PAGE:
• If you have difficulty concentrating, try to lighten your class load. 12 credits is a good amount of credits to schedule for each semester. That will ensure approximately 12 to 24 hours of studying per week.
• Manage your time wisely. Allow yourself to get enough sleep. Set a curfew and stick to it, and get up a reasonable time in the morning. Set your alarm!
• If your teacher provides practice tests, be sure to take them. That's a good way to get an idea of what will be on your final exam.
• And probably the most important is to RELAX! Set aside time to unwind. You don’t want to burn out before the final!
These tips from "wikihow" helped be become a better student at SF State, and have also allowed me to excel in many disciples in the campus community. My biggest motivation for college is to treat every professor and class as if it were a job interview. Give it 100% and nothing less, go to class prepared, manage your time to the best of your ability, prioritize your school life above your social life, be responsible, and most of all, take time out for yourself to relax and relieve stress.
Help! I Took Too Many AP Classes in High School and I Don’t Know What To Do with Them?
I was a typical high school nerd—an overachiever who took a bunch of AP classes to get ahead in college. I took AP courses in World History, US History, Psychology, Microeconomics, Macroeconomics, and Business Calculus. If you’re like me, then you can relate to the nights when you fell asleep and drooled over your textbook, or when math seemed totally foreign, or all the money you spent buying AP prep books.
Well, I’m here to tell you that the time and effort you took are finally paying off if you scored a 3 or above on your AP exams (or passed high-level International Baccalaureate [IB] exams). I'm thankful to say that I did just that, and here's a run down of how it helped with earning my college units:
• AP World: 3 units for Behavioral and Social sciences (BSS) and 3 for Humanities and Creative arts (HCA)
• AP US: 3 for BSS, 3 for HCA, and fulfilled the US History requirement
• AP Psych: 3 for BSS
• AP Micro/Macro: 6 (3+3) for BSS
• AP Calc: 4 for Physical and Biological Science (PBS) and fulfilled my Segment I Quantitative Reasoning requirement
My AP exams gave me a total of 29 college credits! That puts me at Sophomore standing as soon as I entered college! From the get-go, I already satisfied the BSS requirement, the US history requirement, and got a head start on both the PBS and HCA requirements. The extra units I've earned could count towards my Electives. Furthermore, as a Business major, I fulfilled my core classes (Micro and Macro Economics, and Business Calculus) with my high school AP courses.
What does this mean for you? Well, if you passed your AP exams with a 3 or above, you will have earned college credits! If you want to know how many credits, the SF State website has a nifty page :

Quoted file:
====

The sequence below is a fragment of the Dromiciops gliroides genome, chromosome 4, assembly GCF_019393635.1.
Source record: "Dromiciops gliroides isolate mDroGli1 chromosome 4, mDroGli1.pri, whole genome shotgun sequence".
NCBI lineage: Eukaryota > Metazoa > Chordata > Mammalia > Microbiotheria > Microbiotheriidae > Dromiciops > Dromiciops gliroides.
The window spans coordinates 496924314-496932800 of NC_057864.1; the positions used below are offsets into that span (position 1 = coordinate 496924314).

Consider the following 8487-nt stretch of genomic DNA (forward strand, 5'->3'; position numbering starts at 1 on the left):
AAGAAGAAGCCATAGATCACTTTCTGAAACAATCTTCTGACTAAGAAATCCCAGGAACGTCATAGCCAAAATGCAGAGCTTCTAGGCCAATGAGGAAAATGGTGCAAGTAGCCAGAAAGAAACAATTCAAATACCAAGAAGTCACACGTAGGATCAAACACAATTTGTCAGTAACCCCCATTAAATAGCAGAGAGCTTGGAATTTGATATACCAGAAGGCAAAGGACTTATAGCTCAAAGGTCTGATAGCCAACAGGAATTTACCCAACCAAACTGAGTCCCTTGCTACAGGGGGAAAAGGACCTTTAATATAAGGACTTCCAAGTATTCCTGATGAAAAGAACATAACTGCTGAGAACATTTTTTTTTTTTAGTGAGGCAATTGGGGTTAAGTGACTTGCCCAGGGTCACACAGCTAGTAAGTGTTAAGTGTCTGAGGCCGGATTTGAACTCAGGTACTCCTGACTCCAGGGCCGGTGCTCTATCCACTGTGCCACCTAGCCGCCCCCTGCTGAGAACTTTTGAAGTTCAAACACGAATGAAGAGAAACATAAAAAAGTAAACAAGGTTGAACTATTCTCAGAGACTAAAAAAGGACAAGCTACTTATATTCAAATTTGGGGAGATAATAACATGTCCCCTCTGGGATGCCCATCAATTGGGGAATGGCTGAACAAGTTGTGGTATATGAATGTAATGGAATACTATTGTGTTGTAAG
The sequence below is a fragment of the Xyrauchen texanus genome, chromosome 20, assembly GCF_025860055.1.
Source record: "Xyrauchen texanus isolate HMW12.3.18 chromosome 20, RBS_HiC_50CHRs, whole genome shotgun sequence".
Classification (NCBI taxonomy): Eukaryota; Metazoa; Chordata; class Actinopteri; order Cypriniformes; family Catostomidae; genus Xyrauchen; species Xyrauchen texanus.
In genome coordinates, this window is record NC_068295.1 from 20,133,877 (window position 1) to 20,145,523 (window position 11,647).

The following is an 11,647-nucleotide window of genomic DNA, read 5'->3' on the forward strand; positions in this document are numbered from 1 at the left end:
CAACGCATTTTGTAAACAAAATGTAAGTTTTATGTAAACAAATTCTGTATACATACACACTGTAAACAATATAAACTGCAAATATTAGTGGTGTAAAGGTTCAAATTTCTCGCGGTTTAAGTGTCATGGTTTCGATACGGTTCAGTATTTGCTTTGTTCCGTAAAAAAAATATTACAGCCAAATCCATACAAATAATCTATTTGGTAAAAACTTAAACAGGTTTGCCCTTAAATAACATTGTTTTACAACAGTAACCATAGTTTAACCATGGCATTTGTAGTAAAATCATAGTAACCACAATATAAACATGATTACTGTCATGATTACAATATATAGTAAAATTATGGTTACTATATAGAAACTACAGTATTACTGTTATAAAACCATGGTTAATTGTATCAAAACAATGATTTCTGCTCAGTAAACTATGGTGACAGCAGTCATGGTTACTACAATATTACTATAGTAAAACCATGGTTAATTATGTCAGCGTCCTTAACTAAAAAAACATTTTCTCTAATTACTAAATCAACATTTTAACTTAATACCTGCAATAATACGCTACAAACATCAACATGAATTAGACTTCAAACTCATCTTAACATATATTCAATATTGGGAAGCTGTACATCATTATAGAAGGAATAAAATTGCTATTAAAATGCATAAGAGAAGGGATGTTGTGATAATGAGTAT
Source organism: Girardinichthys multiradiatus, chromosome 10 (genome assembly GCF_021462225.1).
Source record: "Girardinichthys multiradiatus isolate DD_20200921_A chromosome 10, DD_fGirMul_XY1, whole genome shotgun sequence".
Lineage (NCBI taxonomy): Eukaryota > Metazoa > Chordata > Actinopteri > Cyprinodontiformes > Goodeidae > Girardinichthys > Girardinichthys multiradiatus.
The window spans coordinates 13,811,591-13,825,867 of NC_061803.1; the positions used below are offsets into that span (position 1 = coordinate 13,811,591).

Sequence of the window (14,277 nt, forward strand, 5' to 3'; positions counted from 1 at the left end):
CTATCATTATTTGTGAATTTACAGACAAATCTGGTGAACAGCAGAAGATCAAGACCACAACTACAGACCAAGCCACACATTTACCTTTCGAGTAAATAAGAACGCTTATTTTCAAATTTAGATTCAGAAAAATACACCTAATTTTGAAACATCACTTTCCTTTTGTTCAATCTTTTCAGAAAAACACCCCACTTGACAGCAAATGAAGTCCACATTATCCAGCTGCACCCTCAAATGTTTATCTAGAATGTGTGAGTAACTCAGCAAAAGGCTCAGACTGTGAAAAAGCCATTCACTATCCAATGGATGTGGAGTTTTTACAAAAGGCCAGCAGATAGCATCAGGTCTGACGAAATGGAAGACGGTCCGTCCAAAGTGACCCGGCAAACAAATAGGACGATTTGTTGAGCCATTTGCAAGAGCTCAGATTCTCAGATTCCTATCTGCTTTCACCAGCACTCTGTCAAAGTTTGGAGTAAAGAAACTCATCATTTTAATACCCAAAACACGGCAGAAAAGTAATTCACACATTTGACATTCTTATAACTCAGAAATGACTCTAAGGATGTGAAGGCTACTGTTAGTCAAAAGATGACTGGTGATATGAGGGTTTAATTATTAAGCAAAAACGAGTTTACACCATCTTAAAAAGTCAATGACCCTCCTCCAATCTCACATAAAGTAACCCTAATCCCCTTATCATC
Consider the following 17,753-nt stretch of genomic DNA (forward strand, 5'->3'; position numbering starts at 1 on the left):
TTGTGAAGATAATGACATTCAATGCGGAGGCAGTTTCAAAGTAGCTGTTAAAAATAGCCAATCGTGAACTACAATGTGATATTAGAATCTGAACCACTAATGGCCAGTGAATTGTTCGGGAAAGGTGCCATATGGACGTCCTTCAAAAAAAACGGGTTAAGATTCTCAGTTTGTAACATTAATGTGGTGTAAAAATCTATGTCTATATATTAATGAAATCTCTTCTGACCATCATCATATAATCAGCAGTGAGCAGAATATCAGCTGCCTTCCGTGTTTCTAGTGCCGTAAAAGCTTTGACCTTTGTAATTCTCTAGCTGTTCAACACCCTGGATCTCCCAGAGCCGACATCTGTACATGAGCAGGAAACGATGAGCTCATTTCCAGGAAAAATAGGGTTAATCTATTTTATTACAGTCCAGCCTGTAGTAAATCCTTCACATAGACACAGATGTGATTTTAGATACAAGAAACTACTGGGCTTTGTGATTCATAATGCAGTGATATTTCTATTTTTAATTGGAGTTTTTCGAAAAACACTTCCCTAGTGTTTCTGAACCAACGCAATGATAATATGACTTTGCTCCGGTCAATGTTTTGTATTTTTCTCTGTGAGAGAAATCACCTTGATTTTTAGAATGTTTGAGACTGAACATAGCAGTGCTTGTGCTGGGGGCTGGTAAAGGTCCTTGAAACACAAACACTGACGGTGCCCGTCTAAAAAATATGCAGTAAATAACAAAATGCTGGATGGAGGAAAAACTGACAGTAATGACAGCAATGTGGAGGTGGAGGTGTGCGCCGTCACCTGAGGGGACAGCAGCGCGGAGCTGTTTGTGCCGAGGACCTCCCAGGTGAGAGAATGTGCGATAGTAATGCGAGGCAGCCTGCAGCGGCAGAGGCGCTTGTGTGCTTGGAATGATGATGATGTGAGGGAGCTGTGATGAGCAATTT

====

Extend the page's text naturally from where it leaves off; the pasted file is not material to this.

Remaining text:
You can look up the information tp see where your AP credit counts.
If you took International Baccalaureate (IB) courses instead, you can view the earned credits at:
Also, if you passed AP English in Language and Composition or Literature (English A1/A2 for IB), then you have satisfied Segment I for Written Communication (ENG 114 and 214.)
If you're not sure how your exam scores count toward your major, don't worry! If you already declared a major, your exam score(s) should appear on your DARS report. If you have any questions or concerns about your AP scores and DARS report, you can always talk to the Registrar located in the Student Services Building. And there you have it, AP (and IB) scores, demystified.
Performing Arts is a big part of my life and I am always trying to encourage others to participate in the arts or support the arts by coming to the events at SF State.
Since these shows are on campus they are very affordable.
Coming up this month, the Theater Arts Department is presenting "The Unmentionables", a play by Bruce Norris. It is a comedy set in a modern-day African country. The play centers around four Americans who are hoping to “do good in the world” and how they deal with the conditions and controversies that plague Africa, such as money, power, and politics. Directed by Professor Bill Peters, The Unmentionables runs during October 24 to 26 at 8 p.m. and October 27 at 2 p.m. For all shows, the general admission is $12 $8 for students.
Also, presented by the Theater Arts Department is the musical "A Chorus Line". This iconic musical, which is based on true stories, focuses on a group of dancers who go through a very unique audition experience as they are asked to re-live personal stories from their childhood, adolescence, and young adulthood. Through this process they break down walls and build camaraderie as they realize their common backgrounds. A Chorus Line won 9 Tony awards, including Best Musical, as well winning the Pulitzer for Drama with music by Marvin Hamlisch, lyrics by Edward Kleban and book by James Kirkwood Jr. and Nicholas Dante. The musical is directed by Tony nominee and Associate Professor, Barbara Damashek and Assistant Professor Ray Tadio is the choreographer. It will run from December 5th to 7th and 12th to 14th at 8 p.m. Then December 8 and 15 at 2 p.m. On preview night, tickets are $5. For all other shows, general admission is $12 and $8 for students.
Both The Unmentionables and A Chorus Line are playing in the Little Theater located in the Creative Arts Building.
Opening the same weekend as A Chorus Line is the New Moves Choreography Showcase presented by the Dance Department. The New Moves Choreography Showcase presents choreography by advanced students in the Dance Department. This year alumnus Qinmin Liu (whose last year's piece Ji, “Season” was chosen for the American College Dance Festival Gala) is returning with a new piece. Also, faculty member Wendy Diamond will choreograph the showcase for the first time. New Moves runs from Thursday, December 5 until Saturday, December 7, 2013 at 8:00 p.m. It is in the Mckenna Theater located in the Creative Arts Building. Although the official ticket links are not up, but they should cost $8 and $12.